Mike: We had an upright piano in my room when I was a little kid, but I didn’t know how to play it. I’d just make up songs on it. (Some people may say that hasn’t changed much!) I played cello in orchestra in grade school and that was fun, but then Ben moved into my neighborhood when we were 10, and after school I’d go over to his house and he’d play piano and I’d sing. We’d do whatever sheet music they had laying around, whether it was pop from the 80’s or classic songs from the 60’s. Then, when I was about 13 years old, I bought a guitar magazine because I loved the sound of “Hotel California” so much, and I decided I wanted to learn how to play it. Some kids in my gym class said they wanted to start a band but they needed a bass player. So the day after school let out for the summer, I went to the music store and got a bass. The summer band didn’t happen, but I never stopped playing guitar.
Ben: I started playing piano when I was four, and tuba when I was 11. We formed a band for the eighth grade talent show, so I got a guitar. The musicians and their bands at the time (Whitesnake, AC/DC, Van Halen) were stars and it seemed like fun.
Wendy: I started on piano at age 4, drums at 11, and violin at 12. I studied percussion while in the middle school band, but didn’t do much in the way of a drum kit, beyond goofing around with the one my dad had in our basement. It was his kit from when he was in high school. Then, I joined up with Mike and Ben in 1996.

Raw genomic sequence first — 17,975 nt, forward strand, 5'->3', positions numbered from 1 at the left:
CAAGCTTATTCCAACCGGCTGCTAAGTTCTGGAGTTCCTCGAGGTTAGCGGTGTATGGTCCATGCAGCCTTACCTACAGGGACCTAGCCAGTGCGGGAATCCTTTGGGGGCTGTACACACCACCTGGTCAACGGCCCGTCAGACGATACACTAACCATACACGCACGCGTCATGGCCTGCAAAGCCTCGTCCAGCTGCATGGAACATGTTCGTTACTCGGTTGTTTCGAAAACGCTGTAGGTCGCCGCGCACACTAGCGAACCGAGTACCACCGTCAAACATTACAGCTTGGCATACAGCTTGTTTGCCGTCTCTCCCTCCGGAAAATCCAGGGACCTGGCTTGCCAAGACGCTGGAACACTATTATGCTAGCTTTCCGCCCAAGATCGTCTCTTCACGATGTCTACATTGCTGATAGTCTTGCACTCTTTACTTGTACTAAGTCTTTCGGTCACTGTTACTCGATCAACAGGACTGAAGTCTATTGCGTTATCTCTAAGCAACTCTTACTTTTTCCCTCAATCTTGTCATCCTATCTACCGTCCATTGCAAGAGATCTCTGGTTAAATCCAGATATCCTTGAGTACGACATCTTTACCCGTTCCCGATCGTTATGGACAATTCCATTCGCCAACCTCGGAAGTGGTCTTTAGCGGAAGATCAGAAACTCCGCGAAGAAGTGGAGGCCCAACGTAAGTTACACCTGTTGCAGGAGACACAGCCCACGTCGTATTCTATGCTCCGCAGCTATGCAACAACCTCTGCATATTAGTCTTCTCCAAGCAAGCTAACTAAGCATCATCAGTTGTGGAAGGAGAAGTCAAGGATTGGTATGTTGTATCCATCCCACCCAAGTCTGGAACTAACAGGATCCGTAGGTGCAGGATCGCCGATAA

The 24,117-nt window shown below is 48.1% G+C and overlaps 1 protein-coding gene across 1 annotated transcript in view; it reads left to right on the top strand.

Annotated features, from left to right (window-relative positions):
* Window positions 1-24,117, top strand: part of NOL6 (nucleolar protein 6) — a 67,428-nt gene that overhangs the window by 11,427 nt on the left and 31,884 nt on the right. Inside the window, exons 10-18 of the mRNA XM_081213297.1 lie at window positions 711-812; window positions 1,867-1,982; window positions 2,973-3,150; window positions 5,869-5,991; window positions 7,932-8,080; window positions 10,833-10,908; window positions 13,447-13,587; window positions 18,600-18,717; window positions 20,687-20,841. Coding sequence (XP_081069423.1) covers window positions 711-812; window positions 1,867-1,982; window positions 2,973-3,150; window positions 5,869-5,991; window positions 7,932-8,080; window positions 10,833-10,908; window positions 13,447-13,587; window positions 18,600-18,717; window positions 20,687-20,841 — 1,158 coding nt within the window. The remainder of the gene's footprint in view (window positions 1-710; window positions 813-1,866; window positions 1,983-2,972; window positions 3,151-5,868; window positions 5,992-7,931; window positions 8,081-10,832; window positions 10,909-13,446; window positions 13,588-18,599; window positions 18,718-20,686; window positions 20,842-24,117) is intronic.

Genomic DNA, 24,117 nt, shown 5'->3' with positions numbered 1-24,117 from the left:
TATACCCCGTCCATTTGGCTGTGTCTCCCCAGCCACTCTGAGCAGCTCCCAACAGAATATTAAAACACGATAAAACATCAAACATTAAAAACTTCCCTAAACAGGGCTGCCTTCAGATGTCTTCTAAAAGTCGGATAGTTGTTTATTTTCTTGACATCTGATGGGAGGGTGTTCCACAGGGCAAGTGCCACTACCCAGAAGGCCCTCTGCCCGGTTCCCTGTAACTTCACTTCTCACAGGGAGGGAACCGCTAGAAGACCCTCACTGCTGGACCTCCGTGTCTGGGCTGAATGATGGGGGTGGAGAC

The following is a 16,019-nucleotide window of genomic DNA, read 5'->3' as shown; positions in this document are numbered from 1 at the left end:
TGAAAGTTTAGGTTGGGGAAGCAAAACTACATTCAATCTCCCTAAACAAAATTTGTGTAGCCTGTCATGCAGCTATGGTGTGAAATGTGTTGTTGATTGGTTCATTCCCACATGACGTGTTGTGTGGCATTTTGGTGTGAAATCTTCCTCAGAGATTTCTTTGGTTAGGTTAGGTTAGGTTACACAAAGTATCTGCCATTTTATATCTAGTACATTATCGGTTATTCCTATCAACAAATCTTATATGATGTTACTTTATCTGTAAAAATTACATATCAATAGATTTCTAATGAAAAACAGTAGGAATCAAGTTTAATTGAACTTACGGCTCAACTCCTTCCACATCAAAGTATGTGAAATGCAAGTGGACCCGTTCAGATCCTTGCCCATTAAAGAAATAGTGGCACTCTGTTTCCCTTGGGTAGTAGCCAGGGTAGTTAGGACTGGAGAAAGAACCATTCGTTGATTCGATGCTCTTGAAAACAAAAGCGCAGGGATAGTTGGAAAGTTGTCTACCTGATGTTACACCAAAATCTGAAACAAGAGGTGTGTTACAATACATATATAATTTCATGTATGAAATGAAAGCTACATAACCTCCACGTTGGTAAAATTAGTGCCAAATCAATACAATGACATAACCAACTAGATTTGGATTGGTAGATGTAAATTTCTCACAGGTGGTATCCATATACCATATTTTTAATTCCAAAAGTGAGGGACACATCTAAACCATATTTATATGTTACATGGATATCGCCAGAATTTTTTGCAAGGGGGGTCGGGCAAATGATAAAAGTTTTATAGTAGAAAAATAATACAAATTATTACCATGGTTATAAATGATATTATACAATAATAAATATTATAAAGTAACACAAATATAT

MI: And did you know music would become a focus?
Mike and Ben: Oh yeah, we kept the band going all through high school! We played parties, dances, and church festivals. (We were also the first band ever banned from Mukwonago High School for inciting a mosh-pit!) And when we got to college, we met Wendy and found someone whose musical tastes matches ours. She has a love of hard-hitting music with melodies that stick with you. Wendy also shares our drive and desire to succeed.
Wendy: I loved playing violin in a variety of small ensembles in high school. I think it gave me a taste for performing in more of a self-guided (as opposed to conductor-led) sort of group. And as for drumming, after just a few times jamming with Mike and Ben in college, I was hooked on the rock band experience.

MI: Can you tell me about some of your music-related experiences? I’m sure there’s good and bad, but not sure you can share all the details?